At that time, you couldn’t buy fluorine gas, you had to make it yourself. But I had the capability of machining and putting together the necessary equipment to make a Fluorine generator, and I did. I also determined that, while the ordinary metal tubing that you can get generally has some oil or grease on it, by treating it with fluorine—fluorine is more reactive than the UF6—you could clean the metal tubing.
At any rate, I found that I could make equipment that could withstand the high temperature uranium hexaflouride with the nickel hot wall and the copper cold wall. Very simple equipment, just three concentric pipes. I was fortunate in that I knew Alfred Nier of the University of Minnesota, and I built a small column which I operated at the Bureau Standards. It was twelve feet long, and the degree of separation is sensitive to the dimensions of the column. By luck, I got a dimension that were not too far away from optimum. It was not nearly optimum, but it was close enough to optimum that I got an effect.
Once I got an effect, it turned out that Lyman J. Briggs, who was Director of the Bureau of Standards, was head of a federal committee. He had been appointed by President [Franklin] Roosevelt to head the Uranium Committee in the early days, and he had on his committee Ross Gunn of the Naval Research Laboratory.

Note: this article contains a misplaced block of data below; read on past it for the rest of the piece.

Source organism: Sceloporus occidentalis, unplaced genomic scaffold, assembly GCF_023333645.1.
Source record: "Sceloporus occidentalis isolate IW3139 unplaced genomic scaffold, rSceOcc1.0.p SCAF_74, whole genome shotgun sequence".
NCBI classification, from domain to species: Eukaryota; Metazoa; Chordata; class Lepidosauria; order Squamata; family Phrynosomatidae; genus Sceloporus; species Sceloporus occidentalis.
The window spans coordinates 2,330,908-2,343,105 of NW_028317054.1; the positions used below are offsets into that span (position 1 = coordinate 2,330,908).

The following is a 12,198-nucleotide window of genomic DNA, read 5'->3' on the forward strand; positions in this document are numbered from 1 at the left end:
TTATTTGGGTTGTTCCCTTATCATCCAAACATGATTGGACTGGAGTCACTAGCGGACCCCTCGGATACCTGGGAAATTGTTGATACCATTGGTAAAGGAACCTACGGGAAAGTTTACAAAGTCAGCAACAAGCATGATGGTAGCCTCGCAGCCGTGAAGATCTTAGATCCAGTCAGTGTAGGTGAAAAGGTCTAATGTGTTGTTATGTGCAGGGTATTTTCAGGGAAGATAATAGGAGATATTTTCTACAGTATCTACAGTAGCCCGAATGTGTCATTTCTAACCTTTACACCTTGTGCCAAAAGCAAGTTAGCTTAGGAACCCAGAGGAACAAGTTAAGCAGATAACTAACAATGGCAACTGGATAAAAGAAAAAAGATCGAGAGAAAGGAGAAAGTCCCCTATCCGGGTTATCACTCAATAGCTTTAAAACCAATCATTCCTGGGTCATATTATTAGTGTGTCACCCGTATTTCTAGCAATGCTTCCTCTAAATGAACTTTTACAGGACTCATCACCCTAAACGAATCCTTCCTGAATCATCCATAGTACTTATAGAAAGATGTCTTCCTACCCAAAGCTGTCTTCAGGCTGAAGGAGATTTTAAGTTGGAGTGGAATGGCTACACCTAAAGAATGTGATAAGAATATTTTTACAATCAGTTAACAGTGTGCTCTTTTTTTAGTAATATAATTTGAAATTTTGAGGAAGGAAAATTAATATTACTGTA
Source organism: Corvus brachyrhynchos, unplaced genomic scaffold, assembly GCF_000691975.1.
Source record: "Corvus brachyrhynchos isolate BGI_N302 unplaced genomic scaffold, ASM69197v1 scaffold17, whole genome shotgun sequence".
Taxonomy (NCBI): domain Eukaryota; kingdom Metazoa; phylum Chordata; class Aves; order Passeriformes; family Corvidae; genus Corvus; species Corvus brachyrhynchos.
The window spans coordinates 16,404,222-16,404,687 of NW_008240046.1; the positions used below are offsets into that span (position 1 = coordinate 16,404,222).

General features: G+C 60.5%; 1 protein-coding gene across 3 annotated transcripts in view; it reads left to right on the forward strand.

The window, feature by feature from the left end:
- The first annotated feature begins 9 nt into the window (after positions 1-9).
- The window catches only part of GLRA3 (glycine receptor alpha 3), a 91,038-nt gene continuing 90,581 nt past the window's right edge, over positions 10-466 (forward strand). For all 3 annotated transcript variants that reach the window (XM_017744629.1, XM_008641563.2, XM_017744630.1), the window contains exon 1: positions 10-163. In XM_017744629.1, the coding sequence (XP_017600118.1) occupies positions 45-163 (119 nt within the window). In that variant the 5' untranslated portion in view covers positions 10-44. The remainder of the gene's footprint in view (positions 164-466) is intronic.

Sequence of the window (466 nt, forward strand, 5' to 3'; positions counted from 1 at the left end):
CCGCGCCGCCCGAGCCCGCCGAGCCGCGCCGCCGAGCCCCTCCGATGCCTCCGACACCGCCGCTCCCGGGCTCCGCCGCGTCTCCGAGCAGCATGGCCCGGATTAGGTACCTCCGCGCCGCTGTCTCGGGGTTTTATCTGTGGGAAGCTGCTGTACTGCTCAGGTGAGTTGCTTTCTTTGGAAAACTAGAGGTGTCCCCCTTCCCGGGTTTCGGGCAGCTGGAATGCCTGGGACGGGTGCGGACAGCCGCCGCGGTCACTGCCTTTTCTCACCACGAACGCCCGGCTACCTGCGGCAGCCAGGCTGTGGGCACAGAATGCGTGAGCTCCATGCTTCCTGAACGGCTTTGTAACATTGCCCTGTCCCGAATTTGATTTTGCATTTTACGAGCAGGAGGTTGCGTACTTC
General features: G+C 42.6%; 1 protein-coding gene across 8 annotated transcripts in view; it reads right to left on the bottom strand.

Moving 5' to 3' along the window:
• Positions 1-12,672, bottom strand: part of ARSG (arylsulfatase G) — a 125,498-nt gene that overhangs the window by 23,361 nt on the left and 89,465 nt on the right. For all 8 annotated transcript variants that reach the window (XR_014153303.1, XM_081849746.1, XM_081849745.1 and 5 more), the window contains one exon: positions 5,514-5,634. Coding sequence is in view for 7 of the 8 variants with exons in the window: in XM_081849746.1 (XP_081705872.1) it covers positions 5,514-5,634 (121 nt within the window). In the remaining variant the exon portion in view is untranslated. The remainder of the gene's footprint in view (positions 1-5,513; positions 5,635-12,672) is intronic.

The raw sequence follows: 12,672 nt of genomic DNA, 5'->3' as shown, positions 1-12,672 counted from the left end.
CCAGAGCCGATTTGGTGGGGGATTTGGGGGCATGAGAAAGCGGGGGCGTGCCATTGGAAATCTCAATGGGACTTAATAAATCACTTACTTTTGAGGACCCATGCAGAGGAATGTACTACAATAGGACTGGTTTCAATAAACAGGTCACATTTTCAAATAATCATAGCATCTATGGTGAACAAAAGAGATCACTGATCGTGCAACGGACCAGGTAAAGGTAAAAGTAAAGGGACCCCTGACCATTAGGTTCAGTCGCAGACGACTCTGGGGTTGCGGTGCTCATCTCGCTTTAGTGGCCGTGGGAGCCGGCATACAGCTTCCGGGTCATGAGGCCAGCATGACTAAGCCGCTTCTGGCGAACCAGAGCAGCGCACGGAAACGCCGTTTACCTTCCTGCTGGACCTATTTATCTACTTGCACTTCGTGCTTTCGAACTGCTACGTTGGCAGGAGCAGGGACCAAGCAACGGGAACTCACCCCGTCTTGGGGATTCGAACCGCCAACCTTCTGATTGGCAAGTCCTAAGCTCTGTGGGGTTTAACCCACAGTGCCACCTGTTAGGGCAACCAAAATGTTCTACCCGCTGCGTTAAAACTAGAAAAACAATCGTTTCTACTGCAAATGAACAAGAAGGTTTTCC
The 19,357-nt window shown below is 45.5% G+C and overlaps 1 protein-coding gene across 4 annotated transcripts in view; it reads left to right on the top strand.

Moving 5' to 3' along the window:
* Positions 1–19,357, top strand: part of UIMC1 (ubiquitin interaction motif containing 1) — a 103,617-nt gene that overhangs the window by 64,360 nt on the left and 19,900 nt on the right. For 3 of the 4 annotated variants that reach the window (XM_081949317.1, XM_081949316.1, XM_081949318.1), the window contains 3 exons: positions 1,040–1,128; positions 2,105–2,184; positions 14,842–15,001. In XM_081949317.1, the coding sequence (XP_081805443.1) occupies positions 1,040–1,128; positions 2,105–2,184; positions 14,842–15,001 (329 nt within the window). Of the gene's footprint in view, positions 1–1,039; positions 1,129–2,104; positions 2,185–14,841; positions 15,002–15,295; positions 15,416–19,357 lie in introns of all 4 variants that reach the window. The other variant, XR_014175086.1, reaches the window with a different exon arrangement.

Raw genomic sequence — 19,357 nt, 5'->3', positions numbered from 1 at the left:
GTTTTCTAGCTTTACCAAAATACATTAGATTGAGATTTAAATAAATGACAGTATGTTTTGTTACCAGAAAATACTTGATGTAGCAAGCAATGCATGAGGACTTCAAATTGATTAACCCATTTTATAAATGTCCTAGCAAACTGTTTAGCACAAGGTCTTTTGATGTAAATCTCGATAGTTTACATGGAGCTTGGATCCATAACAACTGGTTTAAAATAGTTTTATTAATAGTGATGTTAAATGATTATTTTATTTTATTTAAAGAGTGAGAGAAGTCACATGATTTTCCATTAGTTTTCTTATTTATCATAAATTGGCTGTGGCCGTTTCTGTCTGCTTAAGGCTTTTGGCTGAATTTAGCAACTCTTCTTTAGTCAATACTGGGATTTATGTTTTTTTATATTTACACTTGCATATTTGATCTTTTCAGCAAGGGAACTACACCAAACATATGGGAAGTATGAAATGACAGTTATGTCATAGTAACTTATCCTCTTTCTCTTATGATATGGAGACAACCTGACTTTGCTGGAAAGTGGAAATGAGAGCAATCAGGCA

Ross Gunn had decided that the future of submarines lay in getting nuclear propulsion for the submarine. He had decided that early, because when a typical submarine in those days had to come up, and radar was being developed to be so effective that it could be spotted. A submarine was vulnerable to attack when it surfaced. On the other hand, he could visualize a submarine which could stay underwater. You couldn’t find it, and it could stay underwater a long time.
When he heard that I had had a small separation, he was for having me go to the Naval Research Laboratory where he had better, bigger steam facilities. So I went. So in something like the first of June or the first of July, 1941, I went down to the Naval Research Laboratory. Then there followed the series where I built and found out the optimum spacing. I built longer columns. I built more of them.
That ultimately led to a decision by the Bureau of Ships to build a 300-column plant at Naval Boiler and Turbine Laboratory at the Philadelphia Navy Yard. That, in turn, ultimately led to the building of a 2,100-column plant at Oak Ridge, so called S-50 Plant.
I had been the first man advising Lyman J. Briggs about nuclear physics matters, but when I departed, he needed another advisor. Since he was the number one federal person at that time, he was able to ask Gregory Breit, quite a distinguished theoretical physics person, to come and be his advisor. Gregory Breit was, you know, they have these inner circles, and Gregory Breit knew what was going on in general. He knew Oppenheimer, and he knew what was going on at Los Alamos, and so he also knew what I was doing. It wasn’t too long after that, that he—I got to think about the sequence here.